Hanging in Mid-Air

Much like the moment when the breath is completely exhaled, the trapeze artist has a moment when they are suspended in mid-air.  My understanding is that they have to let go of one bar and wait in mid-air for the next swinging bar to reach them.  If they hold on to the current bar, or reach for the next bar, their timing will be off and they will fall.  Instead, they must let go fully to be ready for the bar swinging towards them, trusting the timing of the swing and not their own effort to reach.

I’m not a trapeze artist, but my experience of letting go feels very much like being suspended in mid-air with nothing to hold on to.  It is raw, naked, vulnerable, and uncomfortable.

The practice of nonclinging is as free as swinging from bar to bar effortlessly, in perfect trust and perfect timing.  Any kind of holding too long or grasping too far forward in an effort to maintain a sense of security is deadly to our spiritual growth and the natural unfolding of our lives.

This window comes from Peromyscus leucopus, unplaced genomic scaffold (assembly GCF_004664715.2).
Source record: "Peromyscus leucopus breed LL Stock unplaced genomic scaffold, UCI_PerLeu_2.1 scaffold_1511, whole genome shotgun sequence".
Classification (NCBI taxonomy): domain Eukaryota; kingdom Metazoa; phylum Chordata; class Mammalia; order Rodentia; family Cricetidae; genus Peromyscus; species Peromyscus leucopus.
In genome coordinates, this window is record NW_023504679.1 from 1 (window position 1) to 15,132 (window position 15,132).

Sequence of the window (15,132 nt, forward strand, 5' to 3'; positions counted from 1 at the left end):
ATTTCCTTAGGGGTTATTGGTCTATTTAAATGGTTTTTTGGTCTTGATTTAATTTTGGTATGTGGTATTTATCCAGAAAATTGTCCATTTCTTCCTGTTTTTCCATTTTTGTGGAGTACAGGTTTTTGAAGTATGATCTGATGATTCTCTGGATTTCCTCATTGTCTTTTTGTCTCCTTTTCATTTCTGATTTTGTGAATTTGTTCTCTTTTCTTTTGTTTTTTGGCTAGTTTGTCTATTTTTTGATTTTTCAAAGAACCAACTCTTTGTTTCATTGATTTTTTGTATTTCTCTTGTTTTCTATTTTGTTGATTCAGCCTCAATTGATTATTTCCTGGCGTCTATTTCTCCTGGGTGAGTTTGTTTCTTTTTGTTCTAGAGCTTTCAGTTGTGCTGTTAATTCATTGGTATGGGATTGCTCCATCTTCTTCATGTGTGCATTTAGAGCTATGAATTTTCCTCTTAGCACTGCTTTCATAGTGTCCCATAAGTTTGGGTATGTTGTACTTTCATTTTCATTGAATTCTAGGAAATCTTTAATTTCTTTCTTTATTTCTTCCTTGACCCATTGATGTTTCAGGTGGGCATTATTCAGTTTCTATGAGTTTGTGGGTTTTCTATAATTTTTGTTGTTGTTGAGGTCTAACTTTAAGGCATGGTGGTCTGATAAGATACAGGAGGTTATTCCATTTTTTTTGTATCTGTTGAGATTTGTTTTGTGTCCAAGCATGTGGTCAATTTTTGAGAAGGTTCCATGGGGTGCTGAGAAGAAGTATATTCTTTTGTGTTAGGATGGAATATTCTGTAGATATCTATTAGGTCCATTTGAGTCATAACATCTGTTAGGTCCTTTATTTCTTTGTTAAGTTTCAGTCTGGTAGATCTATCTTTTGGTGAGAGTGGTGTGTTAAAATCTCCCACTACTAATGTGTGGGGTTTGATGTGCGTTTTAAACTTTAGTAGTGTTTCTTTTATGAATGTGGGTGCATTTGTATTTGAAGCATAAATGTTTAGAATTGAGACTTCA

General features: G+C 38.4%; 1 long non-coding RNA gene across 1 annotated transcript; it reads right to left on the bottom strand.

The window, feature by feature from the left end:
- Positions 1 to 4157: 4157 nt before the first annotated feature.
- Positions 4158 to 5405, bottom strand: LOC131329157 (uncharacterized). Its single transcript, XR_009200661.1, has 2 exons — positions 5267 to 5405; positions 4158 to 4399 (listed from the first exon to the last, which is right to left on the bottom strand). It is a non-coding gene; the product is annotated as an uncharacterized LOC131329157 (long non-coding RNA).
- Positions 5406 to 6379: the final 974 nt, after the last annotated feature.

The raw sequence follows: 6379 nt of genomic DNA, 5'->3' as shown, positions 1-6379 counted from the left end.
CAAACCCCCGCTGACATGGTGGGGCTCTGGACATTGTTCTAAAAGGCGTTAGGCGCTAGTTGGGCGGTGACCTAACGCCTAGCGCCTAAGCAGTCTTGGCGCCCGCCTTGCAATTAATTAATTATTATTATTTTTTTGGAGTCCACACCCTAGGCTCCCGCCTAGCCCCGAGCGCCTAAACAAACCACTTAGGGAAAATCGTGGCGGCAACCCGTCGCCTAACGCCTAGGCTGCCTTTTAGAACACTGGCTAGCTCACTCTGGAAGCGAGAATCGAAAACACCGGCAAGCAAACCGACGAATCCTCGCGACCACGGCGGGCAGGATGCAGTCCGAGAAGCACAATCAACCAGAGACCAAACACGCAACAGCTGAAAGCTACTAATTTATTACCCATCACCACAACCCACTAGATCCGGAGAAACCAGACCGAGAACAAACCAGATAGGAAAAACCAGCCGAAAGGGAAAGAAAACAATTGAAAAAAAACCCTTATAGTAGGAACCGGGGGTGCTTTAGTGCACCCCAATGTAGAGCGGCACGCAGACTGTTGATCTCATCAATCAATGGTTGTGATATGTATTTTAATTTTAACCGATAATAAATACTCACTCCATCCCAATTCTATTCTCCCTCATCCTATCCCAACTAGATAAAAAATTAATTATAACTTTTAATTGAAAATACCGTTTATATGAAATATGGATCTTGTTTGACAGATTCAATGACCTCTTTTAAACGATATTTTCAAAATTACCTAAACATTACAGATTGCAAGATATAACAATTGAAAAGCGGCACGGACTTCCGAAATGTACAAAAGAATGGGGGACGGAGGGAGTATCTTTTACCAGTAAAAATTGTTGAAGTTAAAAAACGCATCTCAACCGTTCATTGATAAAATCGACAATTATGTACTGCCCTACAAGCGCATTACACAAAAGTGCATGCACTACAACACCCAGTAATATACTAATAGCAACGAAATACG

Book – “The Yamas and Niyamas” by Deborah Adele

YAMAS AND NIYAMAS – 11.3.14 (APARIGRAHA – The Breath as Teacher)

A new month finds us looking at the next personal ethic in Yoga, Aparigraha.  If we prefer to play with our toys, we have missed the point.  Aparigraha, or nonpossessiveness, can also be interpreted as nonattachment, nongreed, nonclinging, nongrasping, and noncoveting; we can simply think of it as being able to “let go.”

(Side Note – I still need to see that movie!)  Nonpossessiveness asks us to look at life as if it is on loan to us.  Each physical possession that comes our way will eventually become a possession of someone else.  We may cling to it tightly due to sentimental reasons or our own greed, but all physical possessions will move on to a new owner one day.  I still have the first teddy bear that was given to me.  It is extremely significant to me.  One day though, it will be passed on to another fortunate individual.